Shadreck Chirikure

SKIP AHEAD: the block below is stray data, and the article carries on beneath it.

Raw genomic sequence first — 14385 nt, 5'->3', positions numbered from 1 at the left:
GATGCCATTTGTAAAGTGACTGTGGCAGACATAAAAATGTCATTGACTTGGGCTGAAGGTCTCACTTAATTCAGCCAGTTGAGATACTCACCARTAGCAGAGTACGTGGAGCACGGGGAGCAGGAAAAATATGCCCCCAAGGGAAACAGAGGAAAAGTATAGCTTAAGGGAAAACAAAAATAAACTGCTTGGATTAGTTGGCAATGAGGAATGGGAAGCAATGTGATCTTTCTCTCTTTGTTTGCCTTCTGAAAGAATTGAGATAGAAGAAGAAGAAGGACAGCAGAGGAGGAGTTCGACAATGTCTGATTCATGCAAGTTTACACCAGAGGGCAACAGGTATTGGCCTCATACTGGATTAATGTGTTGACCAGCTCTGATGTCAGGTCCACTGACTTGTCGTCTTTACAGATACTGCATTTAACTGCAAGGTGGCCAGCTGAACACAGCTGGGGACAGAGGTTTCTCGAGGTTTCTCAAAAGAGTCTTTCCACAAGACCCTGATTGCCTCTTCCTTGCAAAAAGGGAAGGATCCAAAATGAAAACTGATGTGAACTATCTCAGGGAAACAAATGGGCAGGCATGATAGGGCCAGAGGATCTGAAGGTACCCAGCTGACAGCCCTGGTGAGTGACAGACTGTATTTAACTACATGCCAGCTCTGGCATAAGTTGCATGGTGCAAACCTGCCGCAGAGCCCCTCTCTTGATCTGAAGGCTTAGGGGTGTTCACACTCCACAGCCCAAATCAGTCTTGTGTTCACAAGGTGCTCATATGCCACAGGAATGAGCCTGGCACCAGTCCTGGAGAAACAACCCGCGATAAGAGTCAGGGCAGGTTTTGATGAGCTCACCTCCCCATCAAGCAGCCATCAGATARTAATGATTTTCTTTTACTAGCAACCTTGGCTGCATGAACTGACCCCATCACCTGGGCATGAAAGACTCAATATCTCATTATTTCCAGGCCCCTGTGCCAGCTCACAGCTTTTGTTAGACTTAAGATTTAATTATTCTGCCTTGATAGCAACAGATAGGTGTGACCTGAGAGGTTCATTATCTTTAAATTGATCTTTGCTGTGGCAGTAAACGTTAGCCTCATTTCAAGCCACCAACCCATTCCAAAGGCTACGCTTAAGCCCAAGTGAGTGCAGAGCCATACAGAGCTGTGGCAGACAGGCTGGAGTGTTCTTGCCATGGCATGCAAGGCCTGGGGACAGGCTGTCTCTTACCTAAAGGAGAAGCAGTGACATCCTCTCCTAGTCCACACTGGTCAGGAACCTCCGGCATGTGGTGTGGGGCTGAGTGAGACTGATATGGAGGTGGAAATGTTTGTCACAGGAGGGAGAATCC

Shadreck Chirikure’s work serves to debunk the myth that there was no science and technology in Africa before colonialism. “Most knowledge is acquired in a Western way, but before then, what were Africans doing?” he asks. “How much do we know about the mining that was being done, about the spears that made Shaka Zulu so successful?” Chirikure found answers to some of these questions while studying for his master’s and PhD in Archaeology, looking at precolonial technology in indigenous mining and metalworking in Africa. His research revealed that not only were Southern Africans prospecting and mining to extract metals to use locally, they were also exporting the knowledge to China and to countries on the Indian Ocean. It’s knowledge worth spreading. But, one wonders, is anybody listening? If the number of international conferences he is invited to is any evidence, the answer is “yes”. Most importantly, he says, the government is putting money into indigenous knowledge systems such as those revealed by his research. At a practical level, Chirikure is working with communities in Limpopo to reproduce indigenous technologies to create objects for the tourism market. His expertise has been acknowledged in various ways, among them an invitation to study the rare gold coins found in the Oranjemund shipwreck discovered in Namibia in 2008 and to suggest methods of conserving them. Cambridge University Press has asked him to write a book on his research and he was awarded a Mandela Mellon Fellowship, enabling him to spend time at Harvard. He sits on the editorial boards of three journals and is a founding member of the South African Young Academy of Science. It’s hard to believe now, but Chirikure says he was once so shy he was afraid to look his lecturers in the eye. Thank goodness he decided to speak up; his work enables Africans all to hold their heads up higher. — Joonji Mdyogolo